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Nov 27 2014

Dogs in Chairs: the Story Behind the Video

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A cute dog video that has gone viral on social media shows a dog named Bella climbing into a dog sized “highchair” to eat her dinner. People often share it with lighthearted comments joking that the dog is high class, elegant or spoiled.

Since the video plays in Facebook and other social media, the story behind this adorable but seemingly over-the-top dining arrangement gets lost. If you view the video on Bella’s YouTube page, the family has shared that Bella has congenital megaesophagus.

What is megaesophagus?

Megaesophagus is a condition where the tube that carries food and water from the mouth to the stomach has lost its ability to move the food down. This can be congenital (inherited genetically), or acquired (develop later in life). Both dogs and cats can have it, but it is more common in dogs.

It’s pretty serious because it can quickly lead to malnutrition and even aspiration pneumonia if pets breathe in something they’re trying to swallow.  Some signs include:

  • Pets asking for food and acting hungry, but then picking at their food
  • Gurgling sounds when trying to swallow
  • Regurgitation of food and water
  • Bad breath
  • Weight loss and muscle weakness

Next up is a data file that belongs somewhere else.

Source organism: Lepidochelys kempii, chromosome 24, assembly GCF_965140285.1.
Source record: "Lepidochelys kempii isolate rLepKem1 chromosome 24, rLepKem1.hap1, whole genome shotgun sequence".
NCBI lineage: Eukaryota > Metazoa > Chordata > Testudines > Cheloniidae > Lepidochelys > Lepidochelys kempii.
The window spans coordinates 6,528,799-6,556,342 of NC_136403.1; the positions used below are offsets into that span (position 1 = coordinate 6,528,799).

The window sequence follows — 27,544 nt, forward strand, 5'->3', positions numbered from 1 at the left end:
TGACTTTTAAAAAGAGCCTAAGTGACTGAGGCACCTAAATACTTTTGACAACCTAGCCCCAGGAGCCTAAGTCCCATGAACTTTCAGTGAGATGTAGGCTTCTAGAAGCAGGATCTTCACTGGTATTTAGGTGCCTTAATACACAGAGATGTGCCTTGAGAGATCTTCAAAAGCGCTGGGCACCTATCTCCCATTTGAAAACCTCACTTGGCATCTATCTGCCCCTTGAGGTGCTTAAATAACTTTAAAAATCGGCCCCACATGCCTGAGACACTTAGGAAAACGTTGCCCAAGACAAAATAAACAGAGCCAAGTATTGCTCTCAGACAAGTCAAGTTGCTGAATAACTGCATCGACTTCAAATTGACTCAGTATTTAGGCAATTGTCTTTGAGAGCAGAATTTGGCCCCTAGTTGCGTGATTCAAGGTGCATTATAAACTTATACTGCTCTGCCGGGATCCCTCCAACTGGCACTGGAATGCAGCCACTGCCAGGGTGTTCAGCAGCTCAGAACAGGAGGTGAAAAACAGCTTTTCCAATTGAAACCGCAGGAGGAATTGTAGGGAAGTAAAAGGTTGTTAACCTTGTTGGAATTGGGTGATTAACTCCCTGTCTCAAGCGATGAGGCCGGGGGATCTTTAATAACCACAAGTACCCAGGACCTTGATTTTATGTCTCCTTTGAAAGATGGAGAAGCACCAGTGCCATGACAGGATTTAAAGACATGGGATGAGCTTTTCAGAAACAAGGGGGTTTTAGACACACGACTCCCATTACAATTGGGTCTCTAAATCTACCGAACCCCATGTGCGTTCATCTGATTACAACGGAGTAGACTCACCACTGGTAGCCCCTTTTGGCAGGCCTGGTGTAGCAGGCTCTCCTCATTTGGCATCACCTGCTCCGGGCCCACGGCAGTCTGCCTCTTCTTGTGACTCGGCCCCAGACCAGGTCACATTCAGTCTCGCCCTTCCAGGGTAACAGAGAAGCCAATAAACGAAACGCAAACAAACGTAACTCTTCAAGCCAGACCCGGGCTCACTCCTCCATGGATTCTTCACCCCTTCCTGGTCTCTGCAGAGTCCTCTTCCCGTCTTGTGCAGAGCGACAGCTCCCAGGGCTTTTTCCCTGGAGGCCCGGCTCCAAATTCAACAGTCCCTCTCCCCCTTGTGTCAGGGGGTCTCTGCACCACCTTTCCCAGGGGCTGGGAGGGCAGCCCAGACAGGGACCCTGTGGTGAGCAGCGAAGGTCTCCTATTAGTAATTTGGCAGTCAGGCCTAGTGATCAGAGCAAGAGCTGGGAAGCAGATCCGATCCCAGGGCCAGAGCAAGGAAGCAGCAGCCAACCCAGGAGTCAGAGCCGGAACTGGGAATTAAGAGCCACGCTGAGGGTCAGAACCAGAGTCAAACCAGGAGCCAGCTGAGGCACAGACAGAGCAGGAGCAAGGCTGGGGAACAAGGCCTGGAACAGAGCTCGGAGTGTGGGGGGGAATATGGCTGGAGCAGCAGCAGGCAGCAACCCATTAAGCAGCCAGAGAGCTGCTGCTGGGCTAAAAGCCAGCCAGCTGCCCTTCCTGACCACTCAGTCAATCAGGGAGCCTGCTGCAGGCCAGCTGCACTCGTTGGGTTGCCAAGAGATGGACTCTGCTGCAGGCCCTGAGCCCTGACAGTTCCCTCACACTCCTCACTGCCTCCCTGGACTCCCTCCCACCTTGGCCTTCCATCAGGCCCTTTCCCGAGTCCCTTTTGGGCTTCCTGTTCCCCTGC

So what’s up with the highchair?

Megaesophagus is managed by treating the underlying cause if there is one, and by finding ways to help the pet get nutrition.

The chair, known as a Bailey Chair, is designed to keep the pet upright while eating so that gravity can help the food get to the stomach. The pet will usually stay in that position for at least 10 to 15 minutes after eating to give the food time to work its way all the way down.

Other measures include:

  • Feeding a high calorie food so pets can eat less and get the same energy.
  • Customizing the texture of the food – some pets do best with a gruel-like consistency, while for others, small chunks, like meatballs, are just right to stimulate the esophagus to contract.
  • Some pets can’t eat at all, in which case a feeding tube may be needed. It’s not as bad as it sounds – they are generally well-tolerated and bypass the difficulties of the condition completely.

If you think your dog or cat is having problems with swallowing, it’s best to get him checked out right away.

LifeLearn Team | Lifelearn News